The Stay-at-Home Evangelist
By Afton Rorvik
Evangelism. The word has always made my stomach quiver and my heart pound. I am, after all, a certified introvert. I’ve taken the tests.
I love God and have spent decades trying to know Him better, but I like to keep my faith to myself, thank you.
So when my new neighbor, a woman I’d met at church, approached me about starting a Bible study for other women in our neighborhood, I panicked and quickly said, “No. Not right now.” After all, I had just moved in.
But my neighbor didn’t give up. At every block party she mentioned the idea. I finally told her, “I’ll pray about it.”
And I did – on my own and with my neighbor. Once a week for about six weeks Becky and I met to pray by name for the women in our neighborhood. At first I remained detached. I can do this, I’d think. I can pray names. But then I began to consider the souls attached to the names. Praying for souls seemed weightier.
Finally I discovered a verse I had never really digested, right in the middle of my favorite psalm:
I do not hide your righteousness in my heart; I speak of your faithfulness and salvation. I do not conceal your love and your truth from the great assembly. Psalm 40:10
I came to the terrifying conclusion that I did indeed need to help Becky start a Bible study for our neighborhood.
To help us get started, Becky and I attended a workshop that Neighborhood Bible Studies sponsored at our church. We came away with materials we could use to launch a study. We also came away inspired by stories of others who had taken the challenge – and lived to tell about it.
Becky and I followed the suggestions offered at the workshop. We designed a flyer announcing an evening dessert followed by a brief discussion about having a Bible study. We delivered the flyers to the neighbors on both of our streets. And we kept praying.
The night of the dessert arrived. I pulled some dining-room chairs into my living room so we would have lots of seating. Then I pulled them out again. I checked and rechecked the coffeepot. Becky showed up, and we sat nervously in the living room, wondering if the doorbell would ring.
About 10 minutes later, it did. And then it rang again. And again. Soon my living room was filled with neighbors, including those women we had prayed for by name. I raced to the dining room for more chairs.
We talked and laughed and ate together. After a while, Becky explained our idea for a Bible study: we would meet for two hours every other week and use a study guide to help us discuss the book of Mark. She emphasized that this group was not intended for experts. We were all there to learn from the Bible and each other.
Next I asked if the women would like to do a sample study. They agreed, so I passed out Neighborhood Bible Study guides and Bibles with bookmarks in Mark. I read the first few verses of Mark 2 aloud. Then I took a deep breath and asked the first study question. Someone answered.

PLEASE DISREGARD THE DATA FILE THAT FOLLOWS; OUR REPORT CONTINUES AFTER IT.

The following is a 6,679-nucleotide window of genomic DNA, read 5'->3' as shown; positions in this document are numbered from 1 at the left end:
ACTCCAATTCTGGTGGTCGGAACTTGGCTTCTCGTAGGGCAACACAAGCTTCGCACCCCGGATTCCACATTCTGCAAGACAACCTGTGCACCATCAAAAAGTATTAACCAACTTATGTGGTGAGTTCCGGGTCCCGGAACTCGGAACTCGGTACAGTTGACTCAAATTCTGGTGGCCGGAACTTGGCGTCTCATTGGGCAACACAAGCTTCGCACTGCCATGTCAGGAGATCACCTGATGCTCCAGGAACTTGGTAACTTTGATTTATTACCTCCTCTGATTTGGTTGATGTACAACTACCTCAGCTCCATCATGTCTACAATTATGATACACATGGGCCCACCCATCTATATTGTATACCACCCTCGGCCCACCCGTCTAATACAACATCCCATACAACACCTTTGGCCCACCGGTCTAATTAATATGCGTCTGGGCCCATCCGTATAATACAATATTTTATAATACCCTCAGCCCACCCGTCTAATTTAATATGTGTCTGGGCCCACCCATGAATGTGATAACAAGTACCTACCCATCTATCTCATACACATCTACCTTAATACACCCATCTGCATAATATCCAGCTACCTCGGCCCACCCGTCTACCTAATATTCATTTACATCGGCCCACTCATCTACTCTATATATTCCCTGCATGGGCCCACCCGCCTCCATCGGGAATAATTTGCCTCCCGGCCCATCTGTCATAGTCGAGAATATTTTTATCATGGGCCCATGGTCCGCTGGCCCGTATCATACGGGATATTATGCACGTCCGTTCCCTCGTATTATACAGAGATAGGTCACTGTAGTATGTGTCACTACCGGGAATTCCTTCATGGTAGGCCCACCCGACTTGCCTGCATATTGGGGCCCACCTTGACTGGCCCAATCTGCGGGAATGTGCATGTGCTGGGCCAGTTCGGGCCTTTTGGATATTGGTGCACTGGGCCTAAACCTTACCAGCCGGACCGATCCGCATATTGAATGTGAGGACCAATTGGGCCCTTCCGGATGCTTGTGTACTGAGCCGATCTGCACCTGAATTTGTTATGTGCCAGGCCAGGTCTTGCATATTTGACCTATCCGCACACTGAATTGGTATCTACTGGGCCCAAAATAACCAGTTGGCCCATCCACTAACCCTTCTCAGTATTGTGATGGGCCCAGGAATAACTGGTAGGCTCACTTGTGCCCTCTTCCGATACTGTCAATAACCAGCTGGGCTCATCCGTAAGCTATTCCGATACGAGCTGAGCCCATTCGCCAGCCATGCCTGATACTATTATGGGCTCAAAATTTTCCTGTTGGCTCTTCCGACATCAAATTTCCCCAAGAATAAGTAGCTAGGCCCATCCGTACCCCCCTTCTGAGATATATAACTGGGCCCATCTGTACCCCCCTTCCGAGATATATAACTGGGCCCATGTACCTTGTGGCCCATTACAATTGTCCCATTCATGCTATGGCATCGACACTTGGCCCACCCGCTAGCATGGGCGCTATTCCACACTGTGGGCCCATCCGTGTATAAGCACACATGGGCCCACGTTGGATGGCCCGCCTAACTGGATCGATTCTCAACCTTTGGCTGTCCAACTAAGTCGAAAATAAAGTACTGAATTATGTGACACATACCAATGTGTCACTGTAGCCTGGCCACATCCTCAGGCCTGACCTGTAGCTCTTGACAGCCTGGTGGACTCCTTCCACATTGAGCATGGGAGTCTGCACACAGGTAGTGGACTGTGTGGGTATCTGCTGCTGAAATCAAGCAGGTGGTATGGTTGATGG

We discussed two more questions before I asked, “Well, what do you think? Would you like to do this together?” I wanted to bolt for the door before anyone had time to answer.
“Yes,” said one neighbor. “I would like to do this.”
Another neighbor nodded. “I would too. Let’s start next week.”
We picked a day for our next meeting, and everyone went home. I sat stunned and shaking. Had I really just invited my neighbors to study the Bible with me? And had they really agreed?
And so, every other Tuesday evening, five or six of us met and explored the book of Mark. We had coffee and usually something chocolate. Most weeks, we chatted for a half hour before starting discussion. Becky and I took turns asking the study questions. We also took turns hosting the studies until other members of the group offered to open their homes.
During our study we met the Pharisees and discovered they were not the “good guys” we expect church leaders to be. We met Jesus and observed His life and ministry. We read about people who chose to follow Him and others who rejected Him.
It took us two years to finish the book, with breaks for holidays and summers. Much to my surprise, everyone who started the study wanted to keep going. At block parties, I even heard women in our study tell other neighbors about the group: “You should come. It’s fun.”
In those two years, we got to know each other. We talked about our joys and sorrows, neighborhood construction projects, and kids. We laughed together. I began to call these women friends. But more important, they got to know Jesus.
Our group continues to meet twice a month. Recently one of the women explained, “I’m not quite sure when it happened, but I think I became born again during our study of Mark.” Before our study, she had never read the Bible on her own.
“I guess it’s about relationship, isn’t it?” another woman said one night in response to a discussion question. “I never knew God wanted a relationship with me.”
On the nights after Bible study, I often lie awake marveling at the way God has worked in our neighborhood. I entered the experience with fear, thinking I would have to know and be able to explain everything in the Bible to women who knew little about it. Instead I discovered that God speaks clearly through Scripture. It’s His Word, not mine, that changes hearts.
David expresses my feelings so well:
Many, O Lord my God, are the wonders you have done. The things you planned for us no one can recount to you; were I to speak and tell of them, they would be too many to declare. Psalm 40:5
And to think I almost missed this wonder!
This article “The Stay-At-Home Evangelist” written by Afton Rorvik is excerpted from www.neighborhoodbiblestudy.org the December 2005 newsletter.